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Old 05-16-2015, 04:37 PM
 
Location: North Idaho
24,352 posts, read 31,518,051 times
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Not a problem I thought I would have in Central Oregon, but I bought 15 Rhododendrons and hauled them home with me. I have to keep them alive until I can get them back to the coast and get them planted.

The easiest way to do that is to line them up in front of the shop and every evening drag them back inside and close the doors. The problem is that would leave them out on the driveway, unprotected from the local deer and rabbits.

Moving them inside and back and forth to a fenced area is going to be a bit tricky since half of them are just unsecured root balls. I guess I could find some containers big enough to pot them. I hope. They aren't little and the roots are shallow and wide-- not the sort of containers I usually use.
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Old 05-16-2015, 04:41 PM
 
Location: southwestern PA
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Deer will eat anything if they are hungry enough.
And, yes, I have seen deer eat rhodies!
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Old 05-16-2015, 07:23 PM
 
Location: Climate Zone Dfa/ Hardiness zone 6a, 46062
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Deer will eat most any plant that they find to be tasty to their palette,but yeah,presumably yes they could eat the rhodies too.
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Old 05-16-2015, 07:41 PM
 
Location: Pennsylvania
276 posts, read 263,067 times
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Yes, but not PJM rhododendron.
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Old 05-16-2015, 08:05 PM
 
Location: southwestern PA
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PJMs are deer-resistant, not deer-proof.
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Old 05-16-2015, 08:54 PM
 
13,414 posts, read 21,684,470 times
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The deer leave mine alone, but they have plenty to eat around here. For the first year, I'm going to have a beautiful display of day lilies. A farmer told me to shave some Irish Spring (original version) around the bed, deer don't like the smell. By tomorrow the flowers should all be open, and I'm thrilled.
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Old 05-16-2015, 09:28 PM
 
Location: Chapel Hill, N.C.
36,502 posts, read 45,664,450 times
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Mattie Dearest. I speak from experience . I have used Irish Spring, Dial, human hair, human and coyote urine, rotten eggs, motion detectors with spray from the hose, and everything else known to mankind which is supposed to deter deer. NONE WORKED.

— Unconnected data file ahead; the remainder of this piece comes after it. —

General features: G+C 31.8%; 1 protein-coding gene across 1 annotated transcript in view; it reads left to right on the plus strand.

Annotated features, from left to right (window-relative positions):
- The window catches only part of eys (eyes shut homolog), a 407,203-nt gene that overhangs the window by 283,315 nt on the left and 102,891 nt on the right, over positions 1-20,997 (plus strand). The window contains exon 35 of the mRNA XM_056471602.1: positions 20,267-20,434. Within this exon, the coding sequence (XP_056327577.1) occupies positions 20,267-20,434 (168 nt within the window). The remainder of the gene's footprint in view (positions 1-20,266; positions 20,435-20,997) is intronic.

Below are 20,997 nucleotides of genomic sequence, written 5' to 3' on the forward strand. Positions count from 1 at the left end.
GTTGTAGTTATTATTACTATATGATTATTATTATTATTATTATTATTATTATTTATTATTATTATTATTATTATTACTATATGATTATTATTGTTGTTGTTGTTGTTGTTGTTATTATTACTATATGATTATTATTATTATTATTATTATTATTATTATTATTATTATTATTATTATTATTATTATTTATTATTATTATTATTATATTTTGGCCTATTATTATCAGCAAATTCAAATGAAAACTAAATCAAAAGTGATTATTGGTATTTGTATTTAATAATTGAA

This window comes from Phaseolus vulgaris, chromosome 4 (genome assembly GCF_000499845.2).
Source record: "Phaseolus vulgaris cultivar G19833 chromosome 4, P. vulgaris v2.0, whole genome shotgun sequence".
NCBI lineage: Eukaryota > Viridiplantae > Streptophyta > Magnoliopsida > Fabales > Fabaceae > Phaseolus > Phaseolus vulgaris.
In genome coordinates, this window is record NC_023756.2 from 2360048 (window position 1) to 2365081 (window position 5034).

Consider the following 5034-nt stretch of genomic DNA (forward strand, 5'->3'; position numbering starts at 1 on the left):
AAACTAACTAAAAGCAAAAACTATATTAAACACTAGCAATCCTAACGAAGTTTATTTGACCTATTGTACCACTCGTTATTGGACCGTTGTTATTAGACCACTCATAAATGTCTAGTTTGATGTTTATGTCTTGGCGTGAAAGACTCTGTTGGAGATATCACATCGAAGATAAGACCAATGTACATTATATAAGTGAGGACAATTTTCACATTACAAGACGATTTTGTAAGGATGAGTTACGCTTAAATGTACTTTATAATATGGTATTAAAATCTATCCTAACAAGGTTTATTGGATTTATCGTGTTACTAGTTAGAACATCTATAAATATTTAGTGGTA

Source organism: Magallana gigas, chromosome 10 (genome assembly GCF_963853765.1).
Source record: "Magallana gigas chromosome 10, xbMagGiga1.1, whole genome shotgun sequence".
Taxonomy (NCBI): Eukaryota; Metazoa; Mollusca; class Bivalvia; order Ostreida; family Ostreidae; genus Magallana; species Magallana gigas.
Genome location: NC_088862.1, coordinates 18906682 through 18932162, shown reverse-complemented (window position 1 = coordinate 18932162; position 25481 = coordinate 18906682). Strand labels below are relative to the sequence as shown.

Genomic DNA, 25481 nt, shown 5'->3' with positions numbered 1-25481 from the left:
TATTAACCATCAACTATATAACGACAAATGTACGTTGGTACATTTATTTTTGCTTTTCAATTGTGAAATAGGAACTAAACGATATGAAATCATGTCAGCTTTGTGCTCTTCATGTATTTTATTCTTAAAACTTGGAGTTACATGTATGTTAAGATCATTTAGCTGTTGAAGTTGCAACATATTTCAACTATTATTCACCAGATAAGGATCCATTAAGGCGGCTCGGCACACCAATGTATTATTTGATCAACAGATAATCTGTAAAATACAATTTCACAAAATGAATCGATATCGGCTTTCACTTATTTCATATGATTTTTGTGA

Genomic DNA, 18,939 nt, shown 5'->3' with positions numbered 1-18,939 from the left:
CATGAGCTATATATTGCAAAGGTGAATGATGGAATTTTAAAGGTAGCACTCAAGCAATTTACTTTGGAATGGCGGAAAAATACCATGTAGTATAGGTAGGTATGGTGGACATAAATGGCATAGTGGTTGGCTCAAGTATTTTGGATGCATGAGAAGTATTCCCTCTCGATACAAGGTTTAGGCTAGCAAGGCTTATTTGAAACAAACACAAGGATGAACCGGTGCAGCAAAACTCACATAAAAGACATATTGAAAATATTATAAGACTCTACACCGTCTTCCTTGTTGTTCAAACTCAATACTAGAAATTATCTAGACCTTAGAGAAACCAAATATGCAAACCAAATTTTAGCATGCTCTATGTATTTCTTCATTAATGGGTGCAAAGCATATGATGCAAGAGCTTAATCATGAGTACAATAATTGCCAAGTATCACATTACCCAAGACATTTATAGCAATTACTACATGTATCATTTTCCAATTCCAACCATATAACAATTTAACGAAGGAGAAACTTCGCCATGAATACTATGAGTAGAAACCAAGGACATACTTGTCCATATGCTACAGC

OP azalea and rhodie are same family and I've lost both to deer but we all know some herds have different tastes than other herds. A simple solution would be to buy some bird netting to toss over them until you can get them where they will be protected.
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Old 05-16-2015, 10:54 PM
 
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NK, this is the first time they haven't eaten all the buds before they had a chance to open. Beginner's luck maybe, but the only thing I did differently was the soap trick.
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Old 05-17-2015, 05:35 AM
 
Location: Chapel Hill, N.C.
36,502 posts, read 45,664,450 times
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It's terrific if it works for you. Enjoy your hard won blossoms.
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Old 05-17-2015, 05:37 AM
 
Location: southwestern PA
20,419 posts, read 39,251,050 times
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Quote:
Originally Posted by Mattie View Post
The deer leave mine alone, but they have plenty to eat around here. For the first year, I'm going to have a beautiful display of day lilies. A farmer told me to shave some Irish Spring (original version) around the bed, deer don't like the smell. By tomorrow the flowers should all be open, and I'm thrilled.
Woohoo! Glad you found something that stops your herd.
Liquid Fence works on mine.

Enjoy your daylilies.
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